What is hacking?
In today’s mainstream parlance the words hacking and hacker have a negative connotation of breaching technological security for malicious purposes. But there is a 50+ year movement with a different meaning that is gaining popularity and influence.
The Wikipedia entry on hacker states:
“A hacker is someone who loves to program or who enjoys playful cleverness, or a combination of the two.
Hackers from this subculture tend to emphatically differentiate themselves from what they pejoratively call “crackers“; those who are generally referred to by media and members of the general public using the term “hacker”, and whose primary focus — be it to malign or benevolent purposes — lies in exploiting weaknesses in computer security.”
A common theme of hacking is exploring and stretching the limits of what is possible.
The hacker ethic is described by journalist Steven Levy in a 1984 book titled Hackers: Heroes of the Computer Revolution as a commitment to access, freedom of information, and improvement to quality of life.
Hacking usually involves the use of technology but is also sometimes more broadly used to describe any act that pushes boundaries and exploits loopholes, a la Tim Ferriss of Four-Hour Workweek, Four-Hour Chef and Four-Hour Body.
How is hacking increasing in popularity and influence?
In the more general sense of exploiting loopholes are projects such as Blueseed which seeks to bypass immigration laws by parking a ship in international waters off the coast of California. The ship will allow “startup entrepreneurs from anywhere in the world to launch or grow their companies near Silicon Valley, without the need for a U.S. work visa.”
Specifically related to technology are hackerspaces or physical or virtual communities where like-minded people can get together to share knowledge and resources about creative thinking or pushing boundaries. Most of them began in Germany and Austria, coming to the United States in the last several years. HacDC, located in Washington, DC was founded in 2008 and features education outreach and workshops to increase innovation.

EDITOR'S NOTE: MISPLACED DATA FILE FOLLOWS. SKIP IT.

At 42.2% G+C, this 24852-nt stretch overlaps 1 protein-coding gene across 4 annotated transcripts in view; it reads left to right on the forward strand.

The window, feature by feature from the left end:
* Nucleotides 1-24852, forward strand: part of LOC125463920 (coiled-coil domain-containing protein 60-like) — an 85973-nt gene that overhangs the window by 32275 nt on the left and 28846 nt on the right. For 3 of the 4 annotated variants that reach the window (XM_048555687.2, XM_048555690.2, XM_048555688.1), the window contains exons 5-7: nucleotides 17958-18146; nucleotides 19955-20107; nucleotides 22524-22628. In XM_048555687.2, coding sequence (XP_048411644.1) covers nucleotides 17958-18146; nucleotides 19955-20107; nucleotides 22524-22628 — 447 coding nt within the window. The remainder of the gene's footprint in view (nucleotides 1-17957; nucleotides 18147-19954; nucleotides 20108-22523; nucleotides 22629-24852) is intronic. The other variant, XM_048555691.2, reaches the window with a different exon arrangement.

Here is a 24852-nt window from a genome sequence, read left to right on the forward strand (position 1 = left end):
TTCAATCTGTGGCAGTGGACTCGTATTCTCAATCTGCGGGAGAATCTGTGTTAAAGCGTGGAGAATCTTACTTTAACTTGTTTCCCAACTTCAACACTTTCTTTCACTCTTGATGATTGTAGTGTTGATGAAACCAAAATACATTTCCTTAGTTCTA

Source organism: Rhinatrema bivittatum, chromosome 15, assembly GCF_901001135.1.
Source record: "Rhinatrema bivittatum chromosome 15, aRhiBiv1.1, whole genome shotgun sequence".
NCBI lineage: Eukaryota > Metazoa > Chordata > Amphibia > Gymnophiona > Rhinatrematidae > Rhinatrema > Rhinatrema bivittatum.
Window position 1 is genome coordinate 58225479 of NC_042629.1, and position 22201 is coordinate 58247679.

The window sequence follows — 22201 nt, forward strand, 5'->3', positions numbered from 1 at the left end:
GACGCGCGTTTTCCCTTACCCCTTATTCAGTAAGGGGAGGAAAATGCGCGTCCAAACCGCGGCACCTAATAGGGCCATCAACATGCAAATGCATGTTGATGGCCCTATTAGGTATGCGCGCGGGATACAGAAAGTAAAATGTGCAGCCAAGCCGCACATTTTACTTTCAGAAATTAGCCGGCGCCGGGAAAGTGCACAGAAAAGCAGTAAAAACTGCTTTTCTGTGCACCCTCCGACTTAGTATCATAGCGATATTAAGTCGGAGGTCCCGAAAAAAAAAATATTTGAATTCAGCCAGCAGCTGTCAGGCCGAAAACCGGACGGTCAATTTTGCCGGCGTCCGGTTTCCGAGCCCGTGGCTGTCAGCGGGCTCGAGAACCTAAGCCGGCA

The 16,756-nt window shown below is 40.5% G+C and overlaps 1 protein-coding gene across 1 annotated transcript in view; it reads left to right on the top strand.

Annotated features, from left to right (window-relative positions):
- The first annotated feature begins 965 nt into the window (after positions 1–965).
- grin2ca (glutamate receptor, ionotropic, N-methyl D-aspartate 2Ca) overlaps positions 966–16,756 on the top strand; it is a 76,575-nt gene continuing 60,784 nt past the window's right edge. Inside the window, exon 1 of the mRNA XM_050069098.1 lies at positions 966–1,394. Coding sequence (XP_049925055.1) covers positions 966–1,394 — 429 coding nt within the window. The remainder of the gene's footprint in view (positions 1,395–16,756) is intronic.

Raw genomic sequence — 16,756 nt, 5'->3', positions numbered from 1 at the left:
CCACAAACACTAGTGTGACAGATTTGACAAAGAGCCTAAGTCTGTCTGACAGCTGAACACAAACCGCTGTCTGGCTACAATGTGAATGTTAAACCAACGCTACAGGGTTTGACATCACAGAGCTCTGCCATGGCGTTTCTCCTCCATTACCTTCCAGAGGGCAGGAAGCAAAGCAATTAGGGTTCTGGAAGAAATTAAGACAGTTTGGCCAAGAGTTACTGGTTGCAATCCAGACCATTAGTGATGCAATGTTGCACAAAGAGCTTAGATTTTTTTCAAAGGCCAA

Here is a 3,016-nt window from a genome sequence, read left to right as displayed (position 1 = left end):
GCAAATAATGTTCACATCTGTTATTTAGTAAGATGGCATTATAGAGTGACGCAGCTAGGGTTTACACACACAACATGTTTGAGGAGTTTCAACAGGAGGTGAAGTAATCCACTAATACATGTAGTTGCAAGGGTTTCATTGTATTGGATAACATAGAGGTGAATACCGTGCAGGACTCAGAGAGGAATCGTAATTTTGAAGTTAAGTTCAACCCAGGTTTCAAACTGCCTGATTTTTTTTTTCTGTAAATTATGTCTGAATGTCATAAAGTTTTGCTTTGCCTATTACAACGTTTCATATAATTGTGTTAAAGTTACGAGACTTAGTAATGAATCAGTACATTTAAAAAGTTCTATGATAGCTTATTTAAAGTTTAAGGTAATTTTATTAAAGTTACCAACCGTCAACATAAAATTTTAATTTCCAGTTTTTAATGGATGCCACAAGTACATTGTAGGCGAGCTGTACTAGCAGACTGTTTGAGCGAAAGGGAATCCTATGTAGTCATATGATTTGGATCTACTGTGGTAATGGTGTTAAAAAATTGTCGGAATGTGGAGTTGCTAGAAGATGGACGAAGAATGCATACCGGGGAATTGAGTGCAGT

TechShop is a company that builds hackerspaces in different cities that usually include laser cutters, a machine shop, a wood shop, welding stations, water cutters and more. It’s location in Round Rock, Texas is in partnership with the giant home improvement store chain, Lowe’s.
The energy drink Redbull hosts a “national 72-hour themed innovation competition pitting six teams of makers, hackers and inventors against each other in a live-build format.”
What are the implications for formal education?
At the very least, educators and parents should take notice of this growing trend and begin conversations about what it means for traditional learning. It seems to suggest support for project-based and hands-on learning as well as allowing students to push the boundaries of the traditional subjects instead of “finding the right answer.”
Even more transformative might be the need to dramatically re-think how young people learn. For example: from whom might shift to each other rather than a wise elder, when might shift to as the information is needed for a project rather than when adults decide it’s time to learn it.
Why do we need to consider this trend? Because many kids are choosing to learn outside of school in ways that are dramatically different from traditional schools and even more will likely choose to leave school mentally and then physically once they become old enough. Blogger Andrew Richard Shrock asserts his opinion on why hackerspaces have taken off with such fervor in recent years:
“Much in the same way, I believe that the downturn in public education, lack of formal apprenticeships, demise of user-fixable commodities, and fewer groups for youth to interact in has led to the increasing popularity of hackerspaces.”
And young people won’t just sit and wait for us to adapt. As 30-year old Alexis Ohanian, founder of Reddit.com asserts in his book, Without Their Permission: How the 21st Century Will Be Made Not Managed the power of the internet to create new communities and trends should not be underestimated.